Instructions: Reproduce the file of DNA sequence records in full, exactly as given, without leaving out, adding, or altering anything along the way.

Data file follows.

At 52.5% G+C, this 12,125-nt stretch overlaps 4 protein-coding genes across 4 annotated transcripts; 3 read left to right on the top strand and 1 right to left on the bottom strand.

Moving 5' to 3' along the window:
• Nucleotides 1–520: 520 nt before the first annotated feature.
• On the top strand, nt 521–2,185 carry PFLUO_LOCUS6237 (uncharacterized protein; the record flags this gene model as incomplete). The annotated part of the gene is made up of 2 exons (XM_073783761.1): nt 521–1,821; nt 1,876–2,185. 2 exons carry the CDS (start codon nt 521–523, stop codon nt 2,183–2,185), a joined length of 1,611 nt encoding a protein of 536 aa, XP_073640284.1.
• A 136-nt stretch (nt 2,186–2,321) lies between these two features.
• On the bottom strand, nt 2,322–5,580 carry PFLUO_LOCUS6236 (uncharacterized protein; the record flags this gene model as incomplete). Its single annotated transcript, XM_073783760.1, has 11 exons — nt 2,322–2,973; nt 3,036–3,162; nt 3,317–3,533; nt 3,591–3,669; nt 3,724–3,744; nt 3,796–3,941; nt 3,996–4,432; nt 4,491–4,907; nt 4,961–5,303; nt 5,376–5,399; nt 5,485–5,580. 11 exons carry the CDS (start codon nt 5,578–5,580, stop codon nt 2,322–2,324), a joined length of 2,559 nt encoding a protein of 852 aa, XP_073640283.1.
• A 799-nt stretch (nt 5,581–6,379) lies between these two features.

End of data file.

At 52.5% G+C, this 12,125-nt stretch overlaps 4 protein-coding genes across 4 annotated transcripts; 3 read left to right on the top strand and 1 right to left on the bottom strand.

Moving 5' to 3' along the window:
• Nucleotides 1–520: 520 nt before the first annotated feature.
• On the top strand, nt 521–2,185 carry PFLUO_LOCUS6237 (uncharacterized protein; the record flags this gene model as incomplete). The annotated part of the gene is made up of 2 exons (XM_073783761.1): nt 521–1,821; nt 1,876–2,185. 2 exons carry the CDS (start codon nt 521–523, stop codon nt 2,183–2,185), a joined length of 1,611 nt encoding a protein of 536 aa, XP_073640284.1.
• A 136-nt stretch (nt 2,186–2,321) lies between these two features.
• On the bottom strand, nt 2,322–5,580 carry PFLUO_LOCUS6236 (uncharacterized protein; the record flags this gene model as incomplete). Its single annotated transcript, XM_073783760.1, has 11 exons — nt 2,322–2,973; nt 3,036–3,162; nt 3,317–3,533; nt 3,591–3,669; nt 3,724–3,744; nt 3,796–3,941; nt 3,996–4,432; nt 4,491–4,907; nt 4,961–5,303; nt 5,376–5,399; nt 5,485–5,580. 11 exons carry the CDS (start codon nt 5,578–5,580, stop codon nt 2,322–2,324), a joined length of 2,559 nt encoding a protein of 852 aa, XP_073640283.1.
• A 799-nt stretch (nt 5,581–6,379) lies between these two features.